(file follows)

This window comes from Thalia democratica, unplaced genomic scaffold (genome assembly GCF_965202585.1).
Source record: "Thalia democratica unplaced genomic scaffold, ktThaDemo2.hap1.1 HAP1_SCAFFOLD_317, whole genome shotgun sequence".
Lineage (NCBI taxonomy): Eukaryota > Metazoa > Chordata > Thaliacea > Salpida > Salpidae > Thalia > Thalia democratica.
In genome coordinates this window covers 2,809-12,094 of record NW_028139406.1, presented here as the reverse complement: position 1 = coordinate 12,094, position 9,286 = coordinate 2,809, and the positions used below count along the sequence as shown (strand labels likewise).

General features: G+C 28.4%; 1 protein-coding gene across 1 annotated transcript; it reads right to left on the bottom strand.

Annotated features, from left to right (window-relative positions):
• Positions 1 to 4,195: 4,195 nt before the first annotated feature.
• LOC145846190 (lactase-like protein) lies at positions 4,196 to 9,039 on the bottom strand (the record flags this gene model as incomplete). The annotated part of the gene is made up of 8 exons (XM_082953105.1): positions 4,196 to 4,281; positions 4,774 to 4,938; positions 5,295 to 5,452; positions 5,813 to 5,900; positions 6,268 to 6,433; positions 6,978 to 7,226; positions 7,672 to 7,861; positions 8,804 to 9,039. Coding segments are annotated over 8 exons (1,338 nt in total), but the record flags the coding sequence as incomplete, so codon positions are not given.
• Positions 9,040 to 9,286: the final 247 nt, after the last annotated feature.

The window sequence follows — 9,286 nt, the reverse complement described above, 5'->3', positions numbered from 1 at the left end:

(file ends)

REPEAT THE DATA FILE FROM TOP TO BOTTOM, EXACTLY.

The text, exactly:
This window comes from Thalia democratica, unplaced genomic scaffold (genome assembly GCF_965202585.1).
Source record: "Thalia democratica unplaced genomic scaffold, ktThaDemo2.hap1.1 HAP1_SCAFFOLD_317, whole genome shotgun sequence".
Lineage (NCBI taxonomy): Eukaryota > Metazoa > Chordata > Thaliacea > Salpida > Salpidae > Thalia > Thalia democratica.
In genome coordinates this window covers 2,809-12,094 of record NW_028139406.1, presented here as the reverse complement: position 1 = coordinate 12,094, position 9,286 = coordinate 2,809, and the positions used below count along the sequence as shown (strand labels likewise).

General features: G+C 28.4%; 1 protein-coding gene across 1 annotated transcript; it reads right to left on the bottom strand.

Annotated features, from left to right (window-relative positions):
• Positions 1 to 4,195: 4,195 nt before the first annotated feature.
• LOC145846190 (lactase-like protein) lies at positions 4,196 to 9,039 on the bottom strand (the record flags this gene model as incomplete). The annotated part of the gene is made up of 8 exons (XM_082953105.1): positions 4,196 to 4,281; positions 4,774 to 4,938; positions 5,295 to 5,452; positions 5,813 to 5,900; positions 6,268 to 6,433; positions 6,978 to 7,226; positions 7,672 to 7,861; positions 8,804 to 9,039. Coding segments are annotated over 8 exons (1,338 nt in total), but the record flags the coding sequence as incomplete, so codon positions are not given.
• Positions 9,040 to 9,286: the final 247 nt, after the last annotated feature.

The window sequence follows — 9,286 nt, the reverse complement described above, 5'->3', positions numbered from 1 at the left end: